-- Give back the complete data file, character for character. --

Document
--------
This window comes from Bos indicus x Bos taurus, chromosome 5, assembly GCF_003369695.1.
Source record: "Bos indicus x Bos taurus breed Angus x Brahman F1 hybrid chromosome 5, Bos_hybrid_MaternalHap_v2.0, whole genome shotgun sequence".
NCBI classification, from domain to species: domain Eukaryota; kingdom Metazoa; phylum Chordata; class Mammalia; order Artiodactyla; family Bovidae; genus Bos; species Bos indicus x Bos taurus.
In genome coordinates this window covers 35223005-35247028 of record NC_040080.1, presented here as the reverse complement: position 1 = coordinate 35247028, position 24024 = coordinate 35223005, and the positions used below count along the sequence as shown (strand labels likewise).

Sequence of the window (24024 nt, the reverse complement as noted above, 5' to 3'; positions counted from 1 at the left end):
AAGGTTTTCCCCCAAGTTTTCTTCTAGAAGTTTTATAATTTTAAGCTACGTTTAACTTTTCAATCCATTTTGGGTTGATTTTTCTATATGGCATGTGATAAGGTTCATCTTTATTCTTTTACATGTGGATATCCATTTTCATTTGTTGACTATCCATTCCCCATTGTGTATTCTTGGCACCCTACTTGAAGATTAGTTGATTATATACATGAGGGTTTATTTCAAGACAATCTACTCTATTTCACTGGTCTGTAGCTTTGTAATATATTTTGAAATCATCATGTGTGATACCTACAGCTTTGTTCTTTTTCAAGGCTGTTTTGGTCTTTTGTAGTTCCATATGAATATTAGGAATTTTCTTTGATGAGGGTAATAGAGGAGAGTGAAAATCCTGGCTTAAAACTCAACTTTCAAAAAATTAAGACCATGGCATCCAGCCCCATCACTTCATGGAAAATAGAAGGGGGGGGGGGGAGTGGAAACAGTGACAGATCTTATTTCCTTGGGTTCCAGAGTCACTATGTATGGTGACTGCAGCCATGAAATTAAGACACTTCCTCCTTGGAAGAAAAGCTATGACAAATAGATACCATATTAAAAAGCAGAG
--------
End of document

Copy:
This window comes from Bos indicus x Bos taurus, chromosome 5, assembly GCF_003369695.1.
Source record: "Bos indicus x Bos taurus breed Angus x Brahman F1 hybrid chromosome 5, Bos_hybrid_MaternalHap_v2.0, whole genome shotgun sequence".
NCBI classification, from domain to species: domain Eukaryota; kingdom Metazoa; phylum Chordata; class Mammalia; order Artiodactyla; family Bovidae; genus Bos; species Bos indicus x Bos taurus.
In genome coordinates this window covers 35223005-35247028 of record NC_040080.1, presented here as the reverse complement: position 1 = coordinate 35247028, position 24024 = coordinate 35223005, and the positions used below count along the sequence as shown (strand labels likewise).

Sequence of the window (24024 nt, the reverse complement as noted above, 5' to 3'; positions counted from 1 at the left end):
AAGGTTTTCCCCCAAGTTTTCTTCTAGAAGTTTTATAATTTTAAGCTACGTTTAACTTTTCAATCCATTTTGGGTTGATTTTTCTATATGGCATGTGATAAGGTTCATCTTTATTCTTTTACATGTGGATATCCATTTTCATTTGTTGACTATCCATTCCCCATTGTGTATTCTTGGCACCCTACTTGAAGATTAGTTGATTATATACATGAGGGTTTATTTCAAGACAATCTACTCTATTTCACTGGTCTGTAGCTTTGTAATATATTTTGAAATCATCATGTGTGATACCTACAGCTTTGTTCTTTTTCAAGGCTGTTTTGGTCTTTTGTAGTTCCATATGAATATTAGGAATTTTCTTTGATGAGGGTAATAGAGGAGAGTGAAAATCCTGGCTTAAAACTCAACTTTCAAAAAATTAAGACCATGGCATCCAGCCCCATCACTTCATGGAAAATAGAAGGGGGGGGGGGGAGTGGAAACAGTGACAGATCTTATTTCCTTGGGTTCCAGAGTCACTATGTATGGTGACTGCAGCCATGAAATTAAGACACTTCCTCCTTGGAAGAAAAGCTATGACAAATAGATACCATATTAAAAAGCAGAG